What print jobs are you taking on? What’s the Delta E value that your customer is willing to accept. Let’s be real. ECG is not going to be an all-inclusive process to cover all types of print jobs. ECG is suitable for print jobs that are fully covered with print and do not involve gradient designs or the fading of colors. The print jobs that do not involve highlighted areas. Print jobs that are similar in design and require minimal adjustment. For example, the Lay’s potato chips product series match the criteria above (Figure 1). An example of a print job that is less suitable for ECG will be a diaper print job (Figure2).  As you can see diaper print jobs often include a photo of a baby, which requires highlights in the facial area, and gradient color designs to make the skin look smooth. The gradient design is then extended to many parts of the print to generate a softness feel. At the same time, there will be areas that are unprinted. Therefore, if you are taking on jobs that are similar to the diaper sample in Figure 2. Think twice before adopting ECG.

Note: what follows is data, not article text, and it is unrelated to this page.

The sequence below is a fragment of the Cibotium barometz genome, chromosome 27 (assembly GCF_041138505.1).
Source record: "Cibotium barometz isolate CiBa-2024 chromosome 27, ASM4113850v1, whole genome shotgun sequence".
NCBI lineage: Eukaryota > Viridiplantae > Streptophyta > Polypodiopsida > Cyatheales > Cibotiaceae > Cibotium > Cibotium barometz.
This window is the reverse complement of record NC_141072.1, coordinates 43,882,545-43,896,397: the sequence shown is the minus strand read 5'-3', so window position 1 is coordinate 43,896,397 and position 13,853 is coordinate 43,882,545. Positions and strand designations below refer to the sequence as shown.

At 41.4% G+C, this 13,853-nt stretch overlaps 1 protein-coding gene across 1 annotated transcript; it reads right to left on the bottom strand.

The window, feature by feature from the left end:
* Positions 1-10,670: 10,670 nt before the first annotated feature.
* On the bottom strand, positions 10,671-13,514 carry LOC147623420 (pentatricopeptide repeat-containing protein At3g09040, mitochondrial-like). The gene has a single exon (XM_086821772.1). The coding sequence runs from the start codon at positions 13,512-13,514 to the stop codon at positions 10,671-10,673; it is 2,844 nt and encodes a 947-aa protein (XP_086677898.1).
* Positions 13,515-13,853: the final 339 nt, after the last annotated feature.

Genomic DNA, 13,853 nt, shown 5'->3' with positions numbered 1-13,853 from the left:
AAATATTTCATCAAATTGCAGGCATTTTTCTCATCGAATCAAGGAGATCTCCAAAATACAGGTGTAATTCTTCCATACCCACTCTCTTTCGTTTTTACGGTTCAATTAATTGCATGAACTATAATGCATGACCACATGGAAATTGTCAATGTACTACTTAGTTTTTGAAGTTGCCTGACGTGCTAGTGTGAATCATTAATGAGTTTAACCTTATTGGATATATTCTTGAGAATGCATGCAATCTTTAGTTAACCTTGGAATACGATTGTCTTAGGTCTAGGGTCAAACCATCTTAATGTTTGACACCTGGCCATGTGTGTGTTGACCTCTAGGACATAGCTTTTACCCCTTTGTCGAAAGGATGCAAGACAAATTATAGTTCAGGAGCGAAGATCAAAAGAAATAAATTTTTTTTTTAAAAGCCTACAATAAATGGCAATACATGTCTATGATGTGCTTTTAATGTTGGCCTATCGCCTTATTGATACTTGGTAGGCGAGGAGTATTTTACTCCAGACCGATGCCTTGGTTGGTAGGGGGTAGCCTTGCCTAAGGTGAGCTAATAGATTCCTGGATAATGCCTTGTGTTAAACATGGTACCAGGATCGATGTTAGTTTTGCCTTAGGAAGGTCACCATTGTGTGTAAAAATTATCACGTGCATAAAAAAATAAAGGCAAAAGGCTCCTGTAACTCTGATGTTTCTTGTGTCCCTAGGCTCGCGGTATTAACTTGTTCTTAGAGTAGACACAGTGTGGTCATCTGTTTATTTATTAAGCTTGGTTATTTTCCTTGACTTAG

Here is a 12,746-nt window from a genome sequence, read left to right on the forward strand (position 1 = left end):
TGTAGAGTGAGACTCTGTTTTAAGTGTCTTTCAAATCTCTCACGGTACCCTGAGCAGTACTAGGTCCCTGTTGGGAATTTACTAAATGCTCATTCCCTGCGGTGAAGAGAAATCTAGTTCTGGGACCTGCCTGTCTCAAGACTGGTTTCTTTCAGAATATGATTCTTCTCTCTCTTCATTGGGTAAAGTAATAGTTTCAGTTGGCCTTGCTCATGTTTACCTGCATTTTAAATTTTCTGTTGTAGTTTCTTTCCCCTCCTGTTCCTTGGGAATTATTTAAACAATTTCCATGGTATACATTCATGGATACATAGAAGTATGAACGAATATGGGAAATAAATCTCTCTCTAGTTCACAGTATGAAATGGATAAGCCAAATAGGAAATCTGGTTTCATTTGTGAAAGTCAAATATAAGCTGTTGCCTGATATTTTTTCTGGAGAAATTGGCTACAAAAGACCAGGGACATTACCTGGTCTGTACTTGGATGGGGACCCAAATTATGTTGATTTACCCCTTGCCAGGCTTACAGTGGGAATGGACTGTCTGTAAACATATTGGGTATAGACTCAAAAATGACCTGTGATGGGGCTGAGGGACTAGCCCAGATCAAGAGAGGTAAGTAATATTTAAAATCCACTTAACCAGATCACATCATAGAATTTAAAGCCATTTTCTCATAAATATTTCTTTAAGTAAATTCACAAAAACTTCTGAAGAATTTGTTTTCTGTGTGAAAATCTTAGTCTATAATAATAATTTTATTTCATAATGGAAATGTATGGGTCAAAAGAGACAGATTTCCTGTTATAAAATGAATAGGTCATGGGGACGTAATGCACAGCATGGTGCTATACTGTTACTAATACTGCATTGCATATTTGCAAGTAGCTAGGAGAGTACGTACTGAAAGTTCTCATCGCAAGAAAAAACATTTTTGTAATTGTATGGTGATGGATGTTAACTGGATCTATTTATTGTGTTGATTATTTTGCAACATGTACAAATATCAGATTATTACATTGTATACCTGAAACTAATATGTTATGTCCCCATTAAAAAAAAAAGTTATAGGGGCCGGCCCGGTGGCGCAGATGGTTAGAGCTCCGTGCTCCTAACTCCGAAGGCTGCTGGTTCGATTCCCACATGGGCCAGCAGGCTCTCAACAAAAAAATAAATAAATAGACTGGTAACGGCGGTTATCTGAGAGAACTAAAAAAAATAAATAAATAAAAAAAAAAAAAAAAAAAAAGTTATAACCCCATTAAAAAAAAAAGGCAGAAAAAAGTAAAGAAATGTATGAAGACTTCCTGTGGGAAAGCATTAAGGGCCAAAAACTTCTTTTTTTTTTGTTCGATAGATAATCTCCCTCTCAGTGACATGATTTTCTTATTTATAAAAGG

When it comes to the Delta E value. From our market experience, if your customer is unable to accept anything greater than a Delta E value of 2, you can also think twice about it.

Figure 1.

Figure 2.


Ink is one of the most crucial factors when it comes to becoming an ECG-ready company. Printers need to work very closely with their ink supplier. Supplier in the singular! This may be a detrimental area in ECG printing as the printers are more likely to be bonded to one ink supplier. On the other hand, good news for the ink supplier! The reason that the ink supplier becomes less replaceable is that in ECG printing, each batch of ink needs to be very consistent. The L*a*b value of each batch of ink needs to be close to identical. The set of ECG ink for each printer may be different depending on the type of jobs and the type of equipment that the printer has on hand. In practice, it takes much time to work out the needed seven colors with the ink supplier to come up with the best match. Therefore, making the ink supplier less replaceable.